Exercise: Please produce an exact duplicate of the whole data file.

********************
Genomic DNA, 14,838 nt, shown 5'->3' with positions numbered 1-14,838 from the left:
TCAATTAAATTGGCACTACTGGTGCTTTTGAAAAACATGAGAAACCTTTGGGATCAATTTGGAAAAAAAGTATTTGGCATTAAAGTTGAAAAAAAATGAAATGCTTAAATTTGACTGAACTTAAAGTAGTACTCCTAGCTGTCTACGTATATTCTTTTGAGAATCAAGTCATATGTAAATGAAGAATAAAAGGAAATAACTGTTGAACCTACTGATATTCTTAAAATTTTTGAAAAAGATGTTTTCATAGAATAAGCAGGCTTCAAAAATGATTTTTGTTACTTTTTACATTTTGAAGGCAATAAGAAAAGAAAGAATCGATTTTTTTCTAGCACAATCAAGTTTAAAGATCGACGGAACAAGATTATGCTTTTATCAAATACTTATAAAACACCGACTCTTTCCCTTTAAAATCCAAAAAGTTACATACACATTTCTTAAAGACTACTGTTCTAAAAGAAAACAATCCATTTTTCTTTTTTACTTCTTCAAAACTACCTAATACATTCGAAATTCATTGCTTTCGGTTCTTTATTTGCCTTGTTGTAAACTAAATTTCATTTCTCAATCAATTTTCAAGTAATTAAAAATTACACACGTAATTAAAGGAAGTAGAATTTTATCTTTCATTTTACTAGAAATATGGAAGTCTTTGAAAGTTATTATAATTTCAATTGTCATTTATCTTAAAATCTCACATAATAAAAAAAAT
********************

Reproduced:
Genomic DNA, 14,838 nt, shown 5'->3' with positions numbered 1-14,838 from the left:
TCAATTAAATTGGCACTACTGGTGCTTTTGAAAAACATGAGAAACCTTTGGGATCAATTTGGAAAAAAAGTATTTGGCATTAAAGTTGAAAAAAAATGAAATGCTTAAATTTGACTGAACTTAAAGTAGTACTCCTAGCTGTCTACGTATATTCTTTTGAGAATCAAGTCATATGTAAATGAAGAATAAAAGGAAATAACTGTTGAACCTACTGATATTCTTAAAATTTTTGAAAAAGATGTTTTCATAGAATAAGCAGGCTTCAAAAATGATTTTTGTTACTTTTTACATTTTGAAGGCAATAAGAAAAGAAAGAATCGATTTTTTTCTAGCACAATCAAGTTTAAAGATCGACGGAACAAGATTATGCTTTTATCAAATACTTATAAAACACCGACTCTTTCCCTTTAAAATCCAAAAAGTTACATACACATTTCTTAAAGACTACTGTTCTAAAAGAAAACAATCCATTTTTCTTTTTTACTTCTTCAAAACTACCTAATACATTCGAAATTCATTGCTTTCGGTTCTTTATTTGCCTTGTTGTAAACTAAATTTCATTTCTCAATCAATTTTCAAGTAATTAAAAATTACACACGTAATTAAAGGAAGTAGAATTTTATCTTTCATTTTACTAGAAATATGGAAGTCTTTGAAAGTTATTATAATTTCAATTGTCATTTATCTTAAAATCTCACATAATAAAAAAAAT